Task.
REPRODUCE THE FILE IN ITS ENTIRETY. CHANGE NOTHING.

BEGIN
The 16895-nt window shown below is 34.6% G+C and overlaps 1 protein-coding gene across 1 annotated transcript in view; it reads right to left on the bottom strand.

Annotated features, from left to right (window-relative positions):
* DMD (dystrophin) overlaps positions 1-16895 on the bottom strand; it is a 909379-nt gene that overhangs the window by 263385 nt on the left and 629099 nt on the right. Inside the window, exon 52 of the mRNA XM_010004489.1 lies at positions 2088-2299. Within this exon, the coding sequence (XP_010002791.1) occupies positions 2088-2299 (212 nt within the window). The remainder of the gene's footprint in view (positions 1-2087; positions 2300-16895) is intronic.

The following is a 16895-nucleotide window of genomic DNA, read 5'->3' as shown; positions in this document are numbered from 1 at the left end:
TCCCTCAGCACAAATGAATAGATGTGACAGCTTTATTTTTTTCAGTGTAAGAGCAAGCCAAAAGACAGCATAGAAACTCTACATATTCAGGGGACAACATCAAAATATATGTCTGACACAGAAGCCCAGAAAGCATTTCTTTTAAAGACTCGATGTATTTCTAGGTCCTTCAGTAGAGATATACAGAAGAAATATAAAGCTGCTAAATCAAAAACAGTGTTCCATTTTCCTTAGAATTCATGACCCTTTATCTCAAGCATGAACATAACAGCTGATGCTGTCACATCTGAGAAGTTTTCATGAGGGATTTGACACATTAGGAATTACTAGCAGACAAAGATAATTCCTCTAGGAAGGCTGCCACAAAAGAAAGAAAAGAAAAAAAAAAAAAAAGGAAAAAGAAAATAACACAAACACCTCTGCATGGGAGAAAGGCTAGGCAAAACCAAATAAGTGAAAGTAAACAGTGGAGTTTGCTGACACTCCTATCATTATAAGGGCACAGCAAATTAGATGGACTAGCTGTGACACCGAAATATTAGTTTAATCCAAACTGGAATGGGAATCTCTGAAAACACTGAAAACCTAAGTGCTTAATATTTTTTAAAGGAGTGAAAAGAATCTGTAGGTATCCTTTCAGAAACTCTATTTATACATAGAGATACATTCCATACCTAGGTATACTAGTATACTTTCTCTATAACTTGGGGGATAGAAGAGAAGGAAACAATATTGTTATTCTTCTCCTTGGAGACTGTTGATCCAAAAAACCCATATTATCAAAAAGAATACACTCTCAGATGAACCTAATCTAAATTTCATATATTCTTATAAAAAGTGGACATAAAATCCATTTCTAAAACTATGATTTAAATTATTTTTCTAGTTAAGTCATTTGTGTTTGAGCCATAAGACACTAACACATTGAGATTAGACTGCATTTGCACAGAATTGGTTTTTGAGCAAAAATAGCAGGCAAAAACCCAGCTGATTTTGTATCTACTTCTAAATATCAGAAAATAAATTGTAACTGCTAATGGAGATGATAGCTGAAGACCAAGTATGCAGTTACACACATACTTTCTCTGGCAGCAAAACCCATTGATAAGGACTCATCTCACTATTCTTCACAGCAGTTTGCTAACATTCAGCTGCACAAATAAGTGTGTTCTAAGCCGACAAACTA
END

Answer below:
The 16895-nt window shown below is 34.6% G+C and overlaps 1 protein-coding gene across 1 annotated transcript in view; it reads right to left on the bottom strand.

Annotated features, from left to right (window-relative positions):
* DMD (dystrophin) overlaps positions 1-16895 on the bottom strand; it is a 909379-nt gene that overhangs the window by 263385 nt on the left and 629099 nt on the right. Inside the window, exon 52 of the mRNA XM_010004489.1 lies at positions 2088-2299. Within this exon, the coding sequence (XP_010002791.1) occupies positions 2088-2299 (212 nt within the window). The remainder of the gene's footprint in view (positions 1-2087; positions 2300-16895) is intronic.

The following is a 16895-nucleotide window of genomic DNA, read 5'->3' as shown; positions in this document are numbered from 1 at the left end:
TCCCTCAGCACAAATGAATAGATGTGACAGCTTTATTTTTTTCAGTGTAAGAGCAAGCCAAAAGACAGCATAGAAACTCTACATATTCAGGGGACAACATCAAAATATATGTCTGACACAGAAGCCCAGAAAGCATTTCTTTTAAAGACTCGATGTATTTCTAGGTCCTTCAGTAGAGATATACAGAAGAAATATAAAGCTGCTAAATCAAAAACAGTGTTCCATTTTCCTTAGAATTCATGACCCTTTATCTCAAGCATGAACATAACAGCTGATGCTGTCACATCTGAGAAGTTTTCATGAGGGATTTGACACATTAGGAATTACTAGCAGACAAAGATAATTCCTCTAGGAAGGCTGCCACAAAAGAAAGAAAAGAAAAAAAAAAAAAAAGGAAAAAGAAAATAACACAAACACCTCTGCATGGGAGAAAGGCTAGGCAAAACCAAATAAGTGAAAGTAAACAGTGGAGTTTGCTGACACTCCTATCATTATAAGGGCACAGCAAATTAGATGGACTAGCTGTGACACCGAAATATTAGTTTAATCCAAACTGGAATGGGAATCTCTGAAAACACTGAAAACCTAAGTGCTTAATATTTTTTAAAGGAGTGAAAAGAATCTGTAGGTATCCTTTCAGAAACTCTATTTATACATAGAGATACATTCCATACCTAGGTATACTAGTATACTTTCTCTATAACTTGGGGGATAGAAGAGAAGGAAACAATATTGTTATTCTTCTCCTTGGAGACTGTTGATCCAAAAAACCCATATTATCAAAAAGAATACACTCTCAGATGAACCTAATCTAAATTTCATATATTCTTATAAAAAGTGGACATAAAATCCATTTCTAAAACTATGATTTAAATTATTTTTCTAGTTAAGTCATTTGTGTTTGAGCCATAAGACACTAACACATTGAGATTAGACTGCATTTGCACAGAATTGGTTTTTGAGCAAAAATAGCAGGCAAAAACCCAGCTGATTTTGTATCTACTTCTAAATATCAGAAAATAAATTGTAACTGCTAATGGAGATGATAGCTGAAGACCAAGTATGCAGTTACACACATACTTTCTCTGGCAGCAAAACCCATTGATAAGGACTCATCTCACTATTCTTCACAGCAGTTTGCTAACATTCAGCTGCACAAATAAGTGTGTTCTAAGCCGACAAACTA